Unlike some traditional cowboy horsemanship methods, this one is humane, gentle, and easily done. The photo shows how I teach horses to accept hobbles. A soft burlap sack is cut up to form a large square cloth. It is then folded to make a long multi-layered strip. This then is wrapped around one leg, above the fetlock, twisted several times, and then wrapped around the opposite pastern and, finally, secured with a bow knot (like tieing a shoelace).

The horse may resist the first time it is hobbled this way, but it will not result in friction abrasions or painful pressure lesions.

Once the horse learns to be restrained by hobbles like these, we can replace them with regular hobbles. A variety are available.

Why should we train horses to be hobbled, even if we never use the horse in a way requiring restraint when loose in open country, wilderness, or large ranching pastures?

Because, I believe that every horse, regardless of the discipline it is used for should be “hobble broke”.

Why? For several reasons aside from the fact that we may want to turn the horse loose to graze without being able to abandon us.   For example:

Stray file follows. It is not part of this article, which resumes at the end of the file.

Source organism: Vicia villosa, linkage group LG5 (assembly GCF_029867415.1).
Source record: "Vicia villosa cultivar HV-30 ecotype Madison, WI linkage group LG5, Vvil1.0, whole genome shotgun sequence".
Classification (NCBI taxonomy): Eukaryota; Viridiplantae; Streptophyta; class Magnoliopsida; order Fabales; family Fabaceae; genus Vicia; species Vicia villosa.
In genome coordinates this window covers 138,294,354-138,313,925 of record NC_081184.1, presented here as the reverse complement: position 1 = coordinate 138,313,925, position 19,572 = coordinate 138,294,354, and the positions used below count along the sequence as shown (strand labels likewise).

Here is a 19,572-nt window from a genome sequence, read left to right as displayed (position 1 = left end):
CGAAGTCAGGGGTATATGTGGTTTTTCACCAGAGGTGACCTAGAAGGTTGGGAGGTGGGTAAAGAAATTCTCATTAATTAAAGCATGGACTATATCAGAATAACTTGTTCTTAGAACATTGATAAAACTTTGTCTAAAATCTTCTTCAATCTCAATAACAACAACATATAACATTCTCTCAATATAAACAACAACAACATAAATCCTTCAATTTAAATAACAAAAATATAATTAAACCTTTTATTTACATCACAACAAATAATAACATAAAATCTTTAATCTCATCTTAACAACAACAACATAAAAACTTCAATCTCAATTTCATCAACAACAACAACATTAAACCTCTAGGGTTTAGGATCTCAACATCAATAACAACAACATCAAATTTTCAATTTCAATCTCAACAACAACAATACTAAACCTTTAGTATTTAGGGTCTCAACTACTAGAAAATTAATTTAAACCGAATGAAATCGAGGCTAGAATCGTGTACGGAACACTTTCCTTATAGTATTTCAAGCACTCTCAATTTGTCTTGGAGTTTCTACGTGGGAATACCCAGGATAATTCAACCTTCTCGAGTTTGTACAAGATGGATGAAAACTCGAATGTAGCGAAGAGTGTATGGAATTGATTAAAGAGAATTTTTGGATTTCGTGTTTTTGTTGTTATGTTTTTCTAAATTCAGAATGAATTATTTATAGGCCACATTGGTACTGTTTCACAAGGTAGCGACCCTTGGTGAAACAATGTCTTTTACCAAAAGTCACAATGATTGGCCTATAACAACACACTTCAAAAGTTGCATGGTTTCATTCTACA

1. Hobbles can teach a horse to stand still while being worked on or after being mounted. I have even hobbled horses to control pawing in a horse trailer, when I stop for gasoline or for lunch.
  2. If the horse ever gets snared in wire, or rope, it is much less likely to panic, struggle, and injure itself if properly “hobble broke”.
  3. Control of the limbs, and of movement, in horses, leads to submissiveness. So this results in respect for us, calmness, and less reactivity.

Therefore all of my equines are taught to accept any single leg hobbled, or three or four legs simultaneously hobbled. It pays off.